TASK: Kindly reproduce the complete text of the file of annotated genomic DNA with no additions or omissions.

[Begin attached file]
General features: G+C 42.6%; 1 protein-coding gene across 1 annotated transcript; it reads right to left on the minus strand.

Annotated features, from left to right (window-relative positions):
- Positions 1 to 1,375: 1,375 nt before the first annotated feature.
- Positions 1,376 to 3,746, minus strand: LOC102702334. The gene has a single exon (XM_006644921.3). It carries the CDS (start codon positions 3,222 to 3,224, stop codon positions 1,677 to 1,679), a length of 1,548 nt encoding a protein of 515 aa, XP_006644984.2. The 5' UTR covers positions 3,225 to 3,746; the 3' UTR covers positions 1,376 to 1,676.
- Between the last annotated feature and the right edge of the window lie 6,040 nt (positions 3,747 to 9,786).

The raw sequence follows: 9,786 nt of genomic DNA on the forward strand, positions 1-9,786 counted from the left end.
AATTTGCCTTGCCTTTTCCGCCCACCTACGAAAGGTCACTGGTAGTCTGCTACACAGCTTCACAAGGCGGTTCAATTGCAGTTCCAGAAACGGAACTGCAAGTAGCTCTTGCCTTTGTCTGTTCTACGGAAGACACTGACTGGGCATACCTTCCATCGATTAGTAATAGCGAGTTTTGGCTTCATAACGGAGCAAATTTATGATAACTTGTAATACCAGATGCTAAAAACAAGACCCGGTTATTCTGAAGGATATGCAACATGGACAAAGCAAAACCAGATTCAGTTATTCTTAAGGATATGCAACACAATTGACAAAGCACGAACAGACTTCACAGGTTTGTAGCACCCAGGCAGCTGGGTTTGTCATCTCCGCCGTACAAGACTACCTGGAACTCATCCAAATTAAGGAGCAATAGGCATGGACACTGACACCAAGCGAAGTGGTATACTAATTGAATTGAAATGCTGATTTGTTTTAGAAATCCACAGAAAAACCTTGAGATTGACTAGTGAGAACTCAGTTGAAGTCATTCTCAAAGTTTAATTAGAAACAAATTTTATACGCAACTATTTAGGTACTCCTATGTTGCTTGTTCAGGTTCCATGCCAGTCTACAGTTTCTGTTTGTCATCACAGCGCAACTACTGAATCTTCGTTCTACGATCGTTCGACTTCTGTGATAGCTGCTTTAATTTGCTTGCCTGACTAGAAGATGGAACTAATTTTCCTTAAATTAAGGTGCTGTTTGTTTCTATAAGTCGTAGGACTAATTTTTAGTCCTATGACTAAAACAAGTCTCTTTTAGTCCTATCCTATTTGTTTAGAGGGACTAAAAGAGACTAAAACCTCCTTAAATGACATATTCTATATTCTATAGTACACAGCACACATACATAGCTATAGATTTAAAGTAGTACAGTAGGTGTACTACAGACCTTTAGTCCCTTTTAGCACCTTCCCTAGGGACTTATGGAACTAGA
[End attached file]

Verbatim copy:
General features: G+C 42.6%; 1 protein-coding gene across 1 annotated transcript; it reads right to left on the minus strand.

Annotated features, from left to right (window-relative positions):
- Positions 1 to 1,375: 1,375 nt before the first annotated feature.
- Positions 1,376 to 3,746, minus strand: LOC102702334. The gene has a single exon (XM_006644921.3). It carries the CDS (start codon positions 3,222 to 3,224, stop codon positions 1,677 to 1,679), a length of 1,548 nt encoding a protein of 515 aa, XP_006644984.2. The 5' UTR covers positions 3,225 to 3,746; the 3' UTR covers positions 1,376 to 1,676.
- Between the last annotated feature and the right edge of the window lie 6,040 nt (positions 3,747 to 9,786).

The raw sequence follows: 9,786 nt of genomic DNA on the forward strand, positions 1-9,786 counted from the left end.
AATTTGCCTTGCCTTTTCCGCCCACCTACGAAAGGTCACTGGTAGTCTGCTACACAGCTTCACAAGGCGGTTCAATTGCAGTTCCAGAAACGGAACTGCAAGTAGCTCTTGCCTTTGTCTGTTCTACGGAAGACACTGACTGGGCATACCTTCCATCGATTAGTAATAGCGAGTTTTGGCTTCATAACGGAGCAAATTTATGATAACTTGTAATACCAGATGCTAAAAACAAGACCCGGTTATTCTGAAGGATATGCAACATGGACAAAGCAAAACCAGATTCAGTTATTCTTAAGGATATGCAACACAATTGACAAAGCACGAACAGACTTCACAGGTTTGTAGCACCCAGGCAGCTGGGTTTGTCATCTCCGCCGTACAAGACTACCTGGAACTCATCCAAATTAAGGAGCAATAGGCATGGACACTGACACCAAGCGAAGTGGTATACTAATTGAATTGAAATGCTGATTTGTTTTAGAAATCCACAGAAAAACCTTGAGATTGACTAGTGAGAACTCAGTTGAAGTCATTCTCAAAGTTTAATTAGAAACAAATTTTATACGCAACTATTTAGGTACTCCTATGTTGCTTGTTCAGGTTCCATGCCAGTCTACAGTTTCTGTTTGTCATCACAGCGCAACTACTGAATCTTCGTTCTACGATCGTTCGACTTCTGTGATAGCTGCTTTAATTTGCTTGCCTGACTAGAAGATGGAACTAATTTTCCTTAAATTAAGGTGCTGTTTGTTTCTATAAGTCGTAGGACTAATTTTTAGTCCTATGACTAAAACAAGTCTCTTTTAGTCCTATCCTATTTGTTTAGAGGGACTAAAAGAGACTAAAACCTCCTTAAATGACATATTCTATATTCTATAGTACACAGCACACATACATAGCTATAGATTTAAAGTAGTACAGTAGGTGTACTACAGACCTTTAGTCCCTTTTAGCACCTTCCCTAGGGACTTATGGAACTAGA